For some reason, I've always liked the idea of starting an important new company or building something really cool that everyone will use. In college, I became interested in founding or joining a software startup, but had no idea how to do that. I had read a few random books, such as Startup: A Silicon Valley Adventure and Steve Jobs & the Next Big Thing, but I still had no idea how to go about starting a company or even how to find a good one to join. Really, all I knew was that the cool startups seemed to be located in Silicon Valley, and so the only plan I could think of was to find out where this "Silicon Valley" was located and move there (I went to school in Ohio). Luckily, my friend Chad had recently taken a job with Intel in Santa Clara, and he reported that Santa Clara was in fact a part of "Silicon Valley", so I joined Intel too.
That was in 1998 -- I kind of assumed that the streets of Silicon Valley would be "paved with startups", and that I would probably run into them all over the place. As it turns out, that wasn't exactly true. After almost a year spent in the cubicles of Intel, I was ready for something new. I still didn't know much about startups, and the ones that I read about in "Red Herring" magazine all sounded really boring. Fortunately, working at Intel meant that I had plenty of time to read Slashdot, and so rather than do some kind of intelligent research, I simply sent my resume to the handful of local startups I had read about that seemed technically interesting.
I never heard back from most of those startups, but one actually offered me a job: Google. At the time, they were just a small team of people in a little office on University Ave in Palo Alto. Their "business model" seemed pretty unlikely to me, but I liked the product, the people seemed smart, the work sounded very interesting, and the office had a bright and high energy feel, a nice change from the two shades of gray at Intel. I didn't understand how they could possibly beat Altavista, which had more users, more money, more engineers, and more everything. If Google did start to take off, wouldn't Altavista simply match their product and kill them? So I pretty much assumed that Google wouldn't make it, but it seemed like a fun job and a great opportunity to meet new people and learn more about startups. Maybe I could find a better startup the next time around. As it turns out, I was only half-right: Google was a great opportunity to meet people and learn about startups (and technology, and products, and more), but of course the whole "Altavista crushes Google" thing didn't happen.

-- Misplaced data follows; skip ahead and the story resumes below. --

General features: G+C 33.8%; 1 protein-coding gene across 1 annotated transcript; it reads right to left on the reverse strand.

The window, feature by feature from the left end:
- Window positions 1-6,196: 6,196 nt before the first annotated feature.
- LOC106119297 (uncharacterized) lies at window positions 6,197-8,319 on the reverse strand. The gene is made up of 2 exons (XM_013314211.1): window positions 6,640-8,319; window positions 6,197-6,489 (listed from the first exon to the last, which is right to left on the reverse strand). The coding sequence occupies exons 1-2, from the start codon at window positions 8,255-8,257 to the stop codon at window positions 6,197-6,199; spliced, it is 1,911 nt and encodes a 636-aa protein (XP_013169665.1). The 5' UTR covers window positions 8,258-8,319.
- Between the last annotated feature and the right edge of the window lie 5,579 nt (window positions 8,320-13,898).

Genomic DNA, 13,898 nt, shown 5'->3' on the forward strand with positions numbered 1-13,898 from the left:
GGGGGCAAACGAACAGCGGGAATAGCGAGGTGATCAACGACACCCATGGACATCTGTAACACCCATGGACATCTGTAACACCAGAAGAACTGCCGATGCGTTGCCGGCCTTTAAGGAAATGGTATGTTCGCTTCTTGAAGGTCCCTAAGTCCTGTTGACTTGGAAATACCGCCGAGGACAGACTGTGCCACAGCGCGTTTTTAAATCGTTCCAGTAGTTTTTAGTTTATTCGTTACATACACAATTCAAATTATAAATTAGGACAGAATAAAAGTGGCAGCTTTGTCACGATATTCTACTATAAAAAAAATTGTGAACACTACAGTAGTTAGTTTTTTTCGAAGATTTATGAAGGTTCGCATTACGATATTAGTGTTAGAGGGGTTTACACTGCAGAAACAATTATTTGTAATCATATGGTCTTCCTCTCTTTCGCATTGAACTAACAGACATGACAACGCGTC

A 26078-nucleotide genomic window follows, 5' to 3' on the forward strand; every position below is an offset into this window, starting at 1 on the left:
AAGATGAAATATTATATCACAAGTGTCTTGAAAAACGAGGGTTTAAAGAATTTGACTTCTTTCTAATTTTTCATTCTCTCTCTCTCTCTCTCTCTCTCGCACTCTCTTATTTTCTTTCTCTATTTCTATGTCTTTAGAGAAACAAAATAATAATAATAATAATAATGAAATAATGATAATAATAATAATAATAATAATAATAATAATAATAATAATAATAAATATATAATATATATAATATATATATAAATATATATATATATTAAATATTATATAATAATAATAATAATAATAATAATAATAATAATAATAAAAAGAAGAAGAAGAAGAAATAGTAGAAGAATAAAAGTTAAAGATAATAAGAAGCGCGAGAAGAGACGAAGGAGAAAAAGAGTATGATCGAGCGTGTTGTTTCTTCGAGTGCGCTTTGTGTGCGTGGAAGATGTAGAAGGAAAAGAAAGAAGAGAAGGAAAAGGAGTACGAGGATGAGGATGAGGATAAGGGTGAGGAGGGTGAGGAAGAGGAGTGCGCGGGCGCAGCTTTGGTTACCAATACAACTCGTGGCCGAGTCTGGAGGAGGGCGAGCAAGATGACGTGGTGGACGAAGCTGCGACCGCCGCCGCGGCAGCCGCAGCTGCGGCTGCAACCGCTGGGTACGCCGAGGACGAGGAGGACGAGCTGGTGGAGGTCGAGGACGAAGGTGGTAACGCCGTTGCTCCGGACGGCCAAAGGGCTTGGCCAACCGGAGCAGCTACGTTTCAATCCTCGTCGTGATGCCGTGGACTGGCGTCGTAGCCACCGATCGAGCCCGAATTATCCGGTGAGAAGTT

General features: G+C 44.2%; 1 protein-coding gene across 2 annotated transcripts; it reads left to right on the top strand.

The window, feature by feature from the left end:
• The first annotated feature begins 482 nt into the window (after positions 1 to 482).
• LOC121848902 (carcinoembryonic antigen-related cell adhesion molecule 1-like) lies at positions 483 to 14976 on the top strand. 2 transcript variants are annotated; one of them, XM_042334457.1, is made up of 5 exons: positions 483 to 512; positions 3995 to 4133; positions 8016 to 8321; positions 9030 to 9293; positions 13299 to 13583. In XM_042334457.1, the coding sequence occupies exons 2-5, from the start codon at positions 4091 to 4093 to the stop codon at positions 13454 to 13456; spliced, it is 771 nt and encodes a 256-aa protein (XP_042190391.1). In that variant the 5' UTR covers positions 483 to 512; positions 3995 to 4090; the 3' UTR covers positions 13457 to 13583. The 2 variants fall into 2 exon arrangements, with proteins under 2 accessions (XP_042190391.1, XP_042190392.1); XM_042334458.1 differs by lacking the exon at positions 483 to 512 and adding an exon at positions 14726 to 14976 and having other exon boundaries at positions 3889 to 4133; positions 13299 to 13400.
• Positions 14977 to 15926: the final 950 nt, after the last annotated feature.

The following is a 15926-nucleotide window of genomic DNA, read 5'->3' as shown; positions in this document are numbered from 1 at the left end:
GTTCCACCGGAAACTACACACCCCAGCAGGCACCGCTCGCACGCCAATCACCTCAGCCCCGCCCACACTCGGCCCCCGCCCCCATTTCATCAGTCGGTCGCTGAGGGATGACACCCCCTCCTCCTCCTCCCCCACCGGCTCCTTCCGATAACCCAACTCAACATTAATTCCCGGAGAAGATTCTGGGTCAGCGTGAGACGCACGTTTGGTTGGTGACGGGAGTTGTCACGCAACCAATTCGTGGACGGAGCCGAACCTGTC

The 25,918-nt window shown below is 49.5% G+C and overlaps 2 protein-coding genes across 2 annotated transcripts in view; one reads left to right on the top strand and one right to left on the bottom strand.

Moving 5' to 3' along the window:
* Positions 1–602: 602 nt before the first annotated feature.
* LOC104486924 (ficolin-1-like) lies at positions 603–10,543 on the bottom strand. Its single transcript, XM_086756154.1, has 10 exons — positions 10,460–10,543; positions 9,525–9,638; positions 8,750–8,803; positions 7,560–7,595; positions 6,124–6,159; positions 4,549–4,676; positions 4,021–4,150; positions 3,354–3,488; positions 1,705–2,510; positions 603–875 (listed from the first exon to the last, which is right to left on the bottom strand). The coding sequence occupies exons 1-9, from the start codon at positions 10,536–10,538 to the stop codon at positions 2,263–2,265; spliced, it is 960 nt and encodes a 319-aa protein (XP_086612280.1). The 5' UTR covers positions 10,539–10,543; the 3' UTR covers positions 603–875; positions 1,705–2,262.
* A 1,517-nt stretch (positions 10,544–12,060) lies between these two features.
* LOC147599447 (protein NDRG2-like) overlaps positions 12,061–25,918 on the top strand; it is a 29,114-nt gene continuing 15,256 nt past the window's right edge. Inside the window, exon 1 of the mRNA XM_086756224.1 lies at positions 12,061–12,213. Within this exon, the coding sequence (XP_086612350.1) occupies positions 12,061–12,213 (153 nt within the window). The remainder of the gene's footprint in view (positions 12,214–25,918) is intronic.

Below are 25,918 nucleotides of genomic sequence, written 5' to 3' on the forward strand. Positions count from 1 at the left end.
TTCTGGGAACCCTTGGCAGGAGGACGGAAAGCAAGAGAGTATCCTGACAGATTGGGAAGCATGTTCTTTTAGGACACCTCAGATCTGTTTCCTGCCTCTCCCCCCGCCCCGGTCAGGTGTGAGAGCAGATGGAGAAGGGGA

What's my point? You don't need to have it all figured out right now. The important thing is to keep moving forward. Seek opportunities to learn or try something new, something with uncertain outcomes. If you're interested in startups, don't sit around waiting for the perfect opportunity, just go find one that sounds interesting and get a job there. The startup will probably fail, but you will succeed because you have learned a lot more than you otherwise would have. (This isn't to say that you can't learn things in a big company -- you can. For example, you can learn how to be a worker bee.)
Where does my path lead now? Last year I decided that life at Google had become too predictable, and too typical. I quit. It was time to move forward to something new, something uncertain.